The Pastoral Symphony by Ludwig van Beethoven
After what would've been a fifteen-minute intermission (where we first see the title card for the film), we return to the second half of Fantasia which proves to be a bit more successful than the first.  "The Pastoral Symphony" takes us into the world of classical mythology where we see unicorns, centaurs, fauns, cupids, and fairies prancing about trying to find love.  While it runs a little long, the animation is a nice mix of "cartoon-style" and a more realistic look.  One note:  We see an abundance of naked buttocks on some baby cherubs and many sets of nipple-less breasts on the "centaur-ettes" (as our narrator calls them) making Fantasia the animated film in the Disney pantheon with the most nudity.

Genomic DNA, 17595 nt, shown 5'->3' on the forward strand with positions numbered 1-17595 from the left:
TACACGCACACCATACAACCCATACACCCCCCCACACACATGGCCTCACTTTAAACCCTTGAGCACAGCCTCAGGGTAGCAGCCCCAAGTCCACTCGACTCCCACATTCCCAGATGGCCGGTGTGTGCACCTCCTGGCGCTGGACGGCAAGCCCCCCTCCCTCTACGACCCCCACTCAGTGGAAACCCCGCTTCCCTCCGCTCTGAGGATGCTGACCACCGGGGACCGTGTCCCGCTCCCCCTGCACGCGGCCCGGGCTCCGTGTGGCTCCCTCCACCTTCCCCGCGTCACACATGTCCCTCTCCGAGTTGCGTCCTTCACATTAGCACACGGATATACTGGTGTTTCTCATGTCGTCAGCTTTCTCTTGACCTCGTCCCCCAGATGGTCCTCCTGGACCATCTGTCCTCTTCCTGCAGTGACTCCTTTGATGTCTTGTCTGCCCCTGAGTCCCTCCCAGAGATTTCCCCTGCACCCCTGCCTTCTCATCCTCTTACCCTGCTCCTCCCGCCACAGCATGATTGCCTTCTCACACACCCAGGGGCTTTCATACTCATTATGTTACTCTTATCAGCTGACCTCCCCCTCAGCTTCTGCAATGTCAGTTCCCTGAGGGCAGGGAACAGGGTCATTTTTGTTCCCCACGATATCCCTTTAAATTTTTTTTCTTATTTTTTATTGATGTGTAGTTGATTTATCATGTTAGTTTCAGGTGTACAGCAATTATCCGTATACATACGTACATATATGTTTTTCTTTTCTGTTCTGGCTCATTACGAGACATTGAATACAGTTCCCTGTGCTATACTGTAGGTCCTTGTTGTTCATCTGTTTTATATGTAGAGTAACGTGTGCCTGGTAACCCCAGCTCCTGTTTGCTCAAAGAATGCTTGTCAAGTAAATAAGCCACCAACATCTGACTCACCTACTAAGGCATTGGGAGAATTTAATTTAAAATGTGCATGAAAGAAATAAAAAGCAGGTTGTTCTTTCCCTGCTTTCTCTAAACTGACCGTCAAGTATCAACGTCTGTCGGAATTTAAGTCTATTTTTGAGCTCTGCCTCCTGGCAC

Dance of the Hours by Amilcare Ponchielli
And here's where those famous aforementioned shots of hippos dancing in tutus come into play.  "Dance of the Hours" is a piece of music describing "a day," so here we get ostriches "waking up" and starting to dance (Morning), hippos prancing about (Afternoon), elephants blowing bubbles and floating upon them (Evening), and menacing alligators coming onto the scene and trying to capture all of the other animals (Night).  There's humor here, but an odd amount of elegance as well with the animators trying to capture (in albeit comedic form) the beauty of ballet.  These animals all have their own sense of character and the animators gave each of them a personality that is surprisingly strong given the brevity of the piece.  Some may call this segment cheesy or too kid-centric, but I think it's the best animated segment in Fantasia.

Night on Bald Mountain and Ave Maria by Modest Mussorgsky and Franz Schubert